I was heartened to see two recent videos of Americans of Italian descent object to the tearing down of Christopher Columbus statues in the United States.

Everywhere else in the world — especially Spanish-speaking countries — Christopher Columbus is viewed as a hero.

Not so in today’s United States.

Language alert in the two powerful videos below.

First up is the actor, director and singer Robert Davi. After him, we have an anonymous American of Italian descent who also puts verbal pedal to the metal. Both are short and well worth watching:

Italians did not have an easy ride when they settled in America, which they, rightly, considered to be a land of promise. They — along with many other immigrants during the 19th and early 20th centuries — were not treated well at all.

In fact, a lot of European immigrants — not only Italians — were treated like dirt. They were considered to be too dark, too dirty, too unkempt, too odorous — all because they were poor.

They were called names, the likes of which are not repeated in polite company these days:

But, all of that has been forgotten.

A few factual reminders follow.

When European immigrants landed at Ellis Island outside of New York City for ‘processing’, it was no treat. Many feared the health inspection staff would send them back on the next ship. Their main worry was about married couples or families being separated during that time. A number of extended family members did not make the journey in the first place, because they had health conditions that could prohibit them from entering the country. If you couldn’t walk well or had visible ailments, you didn’t make the grade.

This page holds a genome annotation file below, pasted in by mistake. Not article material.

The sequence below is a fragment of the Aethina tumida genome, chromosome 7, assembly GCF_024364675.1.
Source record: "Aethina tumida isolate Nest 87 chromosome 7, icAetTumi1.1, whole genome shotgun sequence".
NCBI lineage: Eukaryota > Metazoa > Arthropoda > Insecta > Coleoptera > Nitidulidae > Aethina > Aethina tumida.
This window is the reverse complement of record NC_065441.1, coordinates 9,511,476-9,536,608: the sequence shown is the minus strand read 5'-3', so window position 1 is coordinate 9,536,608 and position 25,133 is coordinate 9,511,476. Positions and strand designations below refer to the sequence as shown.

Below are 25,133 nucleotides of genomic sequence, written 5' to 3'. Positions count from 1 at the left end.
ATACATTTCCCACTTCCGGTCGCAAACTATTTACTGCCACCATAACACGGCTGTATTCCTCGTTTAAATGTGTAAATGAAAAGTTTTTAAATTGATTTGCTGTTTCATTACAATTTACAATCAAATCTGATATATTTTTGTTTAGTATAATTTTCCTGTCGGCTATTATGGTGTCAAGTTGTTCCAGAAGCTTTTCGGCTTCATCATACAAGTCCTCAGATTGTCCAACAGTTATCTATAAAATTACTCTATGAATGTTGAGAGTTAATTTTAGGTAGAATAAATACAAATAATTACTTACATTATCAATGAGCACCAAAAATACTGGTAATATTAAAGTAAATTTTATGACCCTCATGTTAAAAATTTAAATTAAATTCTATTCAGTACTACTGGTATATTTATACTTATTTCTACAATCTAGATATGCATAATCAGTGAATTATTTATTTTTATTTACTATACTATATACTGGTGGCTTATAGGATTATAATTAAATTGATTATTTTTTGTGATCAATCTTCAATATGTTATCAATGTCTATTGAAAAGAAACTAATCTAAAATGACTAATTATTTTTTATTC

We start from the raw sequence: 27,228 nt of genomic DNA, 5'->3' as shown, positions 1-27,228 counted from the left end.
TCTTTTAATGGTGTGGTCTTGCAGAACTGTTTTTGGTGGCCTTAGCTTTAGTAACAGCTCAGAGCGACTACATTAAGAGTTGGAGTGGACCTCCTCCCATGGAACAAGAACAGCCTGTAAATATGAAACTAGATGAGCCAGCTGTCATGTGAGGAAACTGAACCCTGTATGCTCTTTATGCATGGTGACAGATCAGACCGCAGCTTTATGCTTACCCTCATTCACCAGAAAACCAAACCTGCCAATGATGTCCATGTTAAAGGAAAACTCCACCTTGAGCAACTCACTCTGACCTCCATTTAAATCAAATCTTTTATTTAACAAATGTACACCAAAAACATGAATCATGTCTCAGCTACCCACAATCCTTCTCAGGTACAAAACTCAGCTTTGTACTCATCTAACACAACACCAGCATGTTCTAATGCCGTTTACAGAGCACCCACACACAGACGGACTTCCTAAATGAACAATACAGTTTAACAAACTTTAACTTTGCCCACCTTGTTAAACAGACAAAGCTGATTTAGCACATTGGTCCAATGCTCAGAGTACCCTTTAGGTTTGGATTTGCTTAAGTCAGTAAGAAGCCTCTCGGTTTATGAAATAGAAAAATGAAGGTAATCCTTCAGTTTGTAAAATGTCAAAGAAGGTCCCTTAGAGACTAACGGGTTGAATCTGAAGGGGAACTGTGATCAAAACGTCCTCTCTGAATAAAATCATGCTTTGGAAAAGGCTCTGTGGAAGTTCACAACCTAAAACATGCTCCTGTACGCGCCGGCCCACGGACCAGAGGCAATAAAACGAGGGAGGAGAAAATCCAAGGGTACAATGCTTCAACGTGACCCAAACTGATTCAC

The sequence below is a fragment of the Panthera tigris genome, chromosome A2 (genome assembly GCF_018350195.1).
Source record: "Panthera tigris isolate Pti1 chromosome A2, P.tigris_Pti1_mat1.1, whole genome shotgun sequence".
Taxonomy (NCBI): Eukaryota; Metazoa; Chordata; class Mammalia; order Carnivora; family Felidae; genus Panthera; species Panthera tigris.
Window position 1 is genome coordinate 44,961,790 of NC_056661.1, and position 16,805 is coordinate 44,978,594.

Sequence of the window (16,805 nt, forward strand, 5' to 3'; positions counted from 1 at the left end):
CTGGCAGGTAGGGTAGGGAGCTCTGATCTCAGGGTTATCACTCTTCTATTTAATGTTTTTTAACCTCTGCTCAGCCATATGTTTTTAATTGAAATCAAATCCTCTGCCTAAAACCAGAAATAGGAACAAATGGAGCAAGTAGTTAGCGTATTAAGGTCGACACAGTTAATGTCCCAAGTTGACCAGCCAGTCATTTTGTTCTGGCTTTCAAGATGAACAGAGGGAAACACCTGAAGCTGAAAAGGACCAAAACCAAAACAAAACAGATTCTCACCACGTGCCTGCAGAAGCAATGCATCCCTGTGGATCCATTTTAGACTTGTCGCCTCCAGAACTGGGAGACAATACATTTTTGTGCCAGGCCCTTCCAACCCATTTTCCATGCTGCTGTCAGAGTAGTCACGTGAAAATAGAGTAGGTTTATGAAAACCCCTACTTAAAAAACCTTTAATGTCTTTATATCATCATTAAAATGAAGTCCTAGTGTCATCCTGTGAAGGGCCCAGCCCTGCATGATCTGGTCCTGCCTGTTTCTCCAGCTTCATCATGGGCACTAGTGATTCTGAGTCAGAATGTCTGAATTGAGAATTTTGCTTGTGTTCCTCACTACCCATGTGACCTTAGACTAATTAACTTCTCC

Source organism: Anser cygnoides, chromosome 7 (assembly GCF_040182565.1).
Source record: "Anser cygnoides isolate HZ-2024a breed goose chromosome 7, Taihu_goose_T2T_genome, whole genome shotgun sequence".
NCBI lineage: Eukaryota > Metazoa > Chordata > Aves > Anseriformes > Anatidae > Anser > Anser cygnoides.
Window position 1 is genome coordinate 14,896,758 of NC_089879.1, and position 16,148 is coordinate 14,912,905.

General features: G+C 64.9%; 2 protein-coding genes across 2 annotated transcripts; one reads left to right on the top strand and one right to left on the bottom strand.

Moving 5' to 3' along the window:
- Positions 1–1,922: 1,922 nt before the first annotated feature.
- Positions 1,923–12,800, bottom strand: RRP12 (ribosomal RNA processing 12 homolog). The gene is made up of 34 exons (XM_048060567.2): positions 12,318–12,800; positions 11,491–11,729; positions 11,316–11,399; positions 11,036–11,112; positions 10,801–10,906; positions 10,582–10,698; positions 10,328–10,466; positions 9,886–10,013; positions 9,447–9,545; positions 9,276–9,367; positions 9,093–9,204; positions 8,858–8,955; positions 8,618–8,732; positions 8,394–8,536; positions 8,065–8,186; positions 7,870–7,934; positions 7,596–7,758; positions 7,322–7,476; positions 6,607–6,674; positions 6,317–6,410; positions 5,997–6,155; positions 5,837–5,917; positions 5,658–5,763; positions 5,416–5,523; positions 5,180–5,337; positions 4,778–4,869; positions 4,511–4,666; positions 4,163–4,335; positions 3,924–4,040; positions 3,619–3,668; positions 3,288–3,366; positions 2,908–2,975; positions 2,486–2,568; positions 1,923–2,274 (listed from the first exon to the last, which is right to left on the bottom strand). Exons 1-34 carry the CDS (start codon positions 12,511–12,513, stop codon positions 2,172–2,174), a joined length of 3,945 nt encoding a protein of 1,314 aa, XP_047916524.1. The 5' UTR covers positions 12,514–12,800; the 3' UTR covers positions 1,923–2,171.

There was no welfare state at that time, either. So, immigrant men and boys had to find work — fast. Lodging was another issue, especially for families. Some had sponsors — relatives — in other parts of the country, e.g. the Midwest or the West Coast. Sponsored immigrants had to find the money to travel further, if they did not have it already.

So, there was no welfare provision for public housing, food or medical care.

NOTHING.

You provided for yourself and your family or you went back where you came from:

The Irish were treated poorly in the Americas even further back, starting in the days of the Thirteen Colonies:

The two groups can combine forces to fight off today’s Marxist revisionism:

The institution of Columbus Day by President Benjamin Harrison in 1892 was a national apology for the lynching of 11 Italian immigrants by bigots in New Orleans on March 14, 1891.

Even now, that is still the largest number of people lynched on a single day in the United States. Yes, they were Italian.

The statues of Christopher Columbus in the United States were a further way of apologising to Italian immigrants who had been badly treated during their early years in the United States:

The revisionists do not know enough history of North America.

If they did, they never would have come out with their nonsense:

Christopher Columbus has a lot of support, even in Canada:

A few Britons also replied to Robert Davi’s tweet, moved by his video.

For those who never learned the history of immigration over a century ago, please try to become better informed before accusing everyone else of evil.

Most immigrants had a very hard time settling in, but they worked very hard for what they earned. They also passed those values of hard work and patriotism on to their descendants.